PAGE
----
Just a little more mental effort reveals further expanses of space just waiting to be freed up. The site occupied uselessly by Disneyland could hold a small city. The parasitical tourism industry grabs yet more space everywhere: in my neighbourhood, three hotels are going up on previously residential lots, and then there’s the vast, empty cruise terminal at Kai Tak. Kill off another sunset ‘pillar industry’ by relocating the container port in the Mainland, and you have another small city or two.
Serious ‘thinking out of the box’ opens up a world of new possibilities. Building codes based on bygone ventilation/public-health concerns could be relaxed, enabling significantly bigger apartments. You could move malls, sports centres and other facilities underground (the HK-Guangzhou high-speed Mega-Hole would do) or onto platforms above sprawling highway intersections. If our paranoid Communist friends in Beijing could be convinced that a happier Hong Kong would be calmer and more loyal, we could think about slowing Mainland immigration, which these days seems to be more about demographic dilution than family reunion. Or, with the right transport and other infrastructure, we could establish settlements of retirees or telecommuters in offshore enclaves (Shenzhen’s latest lifeless free-trade zone hub, for example).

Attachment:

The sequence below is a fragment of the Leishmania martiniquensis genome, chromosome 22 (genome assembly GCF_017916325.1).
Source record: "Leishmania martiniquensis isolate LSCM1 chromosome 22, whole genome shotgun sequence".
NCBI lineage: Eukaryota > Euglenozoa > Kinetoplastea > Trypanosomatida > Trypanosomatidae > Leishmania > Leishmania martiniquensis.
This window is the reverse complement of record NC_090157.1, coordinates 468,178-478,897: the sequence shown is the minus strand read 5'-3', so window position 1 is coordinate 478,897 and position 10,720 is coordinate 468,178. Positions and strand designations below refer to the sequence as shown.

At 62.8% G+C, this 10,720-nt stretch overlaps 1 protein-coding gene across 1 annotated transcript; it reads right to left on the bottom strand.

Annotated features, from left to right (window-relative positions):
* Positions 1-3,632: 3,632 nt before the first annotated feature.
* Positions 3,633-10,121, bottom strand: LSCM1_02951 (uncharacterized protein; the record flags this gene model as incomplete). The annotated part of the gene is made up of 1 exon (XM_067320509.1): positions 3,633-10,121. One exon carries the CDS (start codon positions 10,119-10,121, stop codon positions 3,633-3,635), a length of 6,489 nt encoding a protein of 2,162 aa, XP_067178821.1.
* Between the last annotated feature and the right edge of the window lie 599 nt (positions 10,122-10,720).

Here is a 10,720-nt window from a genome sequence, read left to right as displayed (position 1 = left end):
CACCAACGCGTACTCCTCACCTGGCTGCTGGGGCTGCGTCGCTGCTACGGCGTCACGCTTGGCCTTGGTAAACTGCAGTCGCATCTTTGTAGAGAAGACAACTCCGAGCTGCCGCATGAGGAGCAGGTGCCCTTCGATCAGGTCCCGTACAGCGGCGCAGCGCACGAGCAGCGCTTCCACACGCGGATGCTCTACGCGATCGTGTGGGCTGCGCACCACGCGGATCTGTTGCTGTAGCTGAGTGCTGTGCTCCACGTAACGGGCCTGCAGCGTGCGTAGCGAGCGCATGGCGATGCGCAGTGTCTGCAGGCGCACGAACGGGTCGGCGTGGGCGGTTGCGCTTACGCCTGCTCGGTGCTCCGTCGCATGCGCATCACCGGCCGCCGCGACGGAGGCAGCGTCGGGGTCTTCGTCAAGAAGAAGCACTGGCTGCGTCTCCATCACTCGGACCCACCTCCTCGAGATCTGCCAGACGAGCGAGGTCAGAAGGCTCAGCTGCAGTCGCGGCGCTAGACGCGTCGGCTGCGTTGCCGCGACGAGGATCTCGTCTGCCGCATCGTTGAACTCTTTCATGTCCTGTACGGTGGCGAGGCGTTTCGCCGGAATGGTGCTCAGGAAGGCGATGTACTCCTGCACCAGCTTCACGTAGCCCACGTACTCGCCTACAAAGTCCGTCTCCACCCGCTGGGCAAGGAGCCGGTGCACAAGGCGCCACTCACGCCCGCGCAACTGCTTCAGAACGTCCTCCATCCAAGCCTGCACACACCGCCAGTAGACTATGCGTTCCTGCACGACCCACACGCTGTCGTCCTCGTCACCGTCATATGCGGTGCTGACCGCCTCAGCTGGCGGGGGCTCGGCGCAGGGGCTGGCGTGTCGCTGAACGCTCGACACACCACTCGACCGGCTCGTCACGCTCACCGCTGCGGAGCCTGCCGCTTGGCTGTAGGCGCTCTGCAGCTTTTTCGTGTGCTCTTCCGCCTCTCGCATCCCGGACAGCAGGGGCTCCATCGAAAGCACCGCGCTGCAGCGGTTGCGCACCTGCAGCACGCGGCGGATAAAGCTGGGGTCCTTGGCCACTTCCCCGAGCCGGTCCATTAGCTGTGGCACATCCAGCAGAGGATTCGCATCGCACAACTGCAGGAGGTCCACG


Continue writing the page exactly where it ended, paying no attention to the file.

But of course this assumes that our policymakers see affordable homes – which means additional spending power remaining in the middle class’s pockets – as desirable. If, on the other hand, the idea is to enable a few landed interests to continue effortlessly extracting maximum disposable wealth from the economically productive population, the ‘shortage of land’ must continue.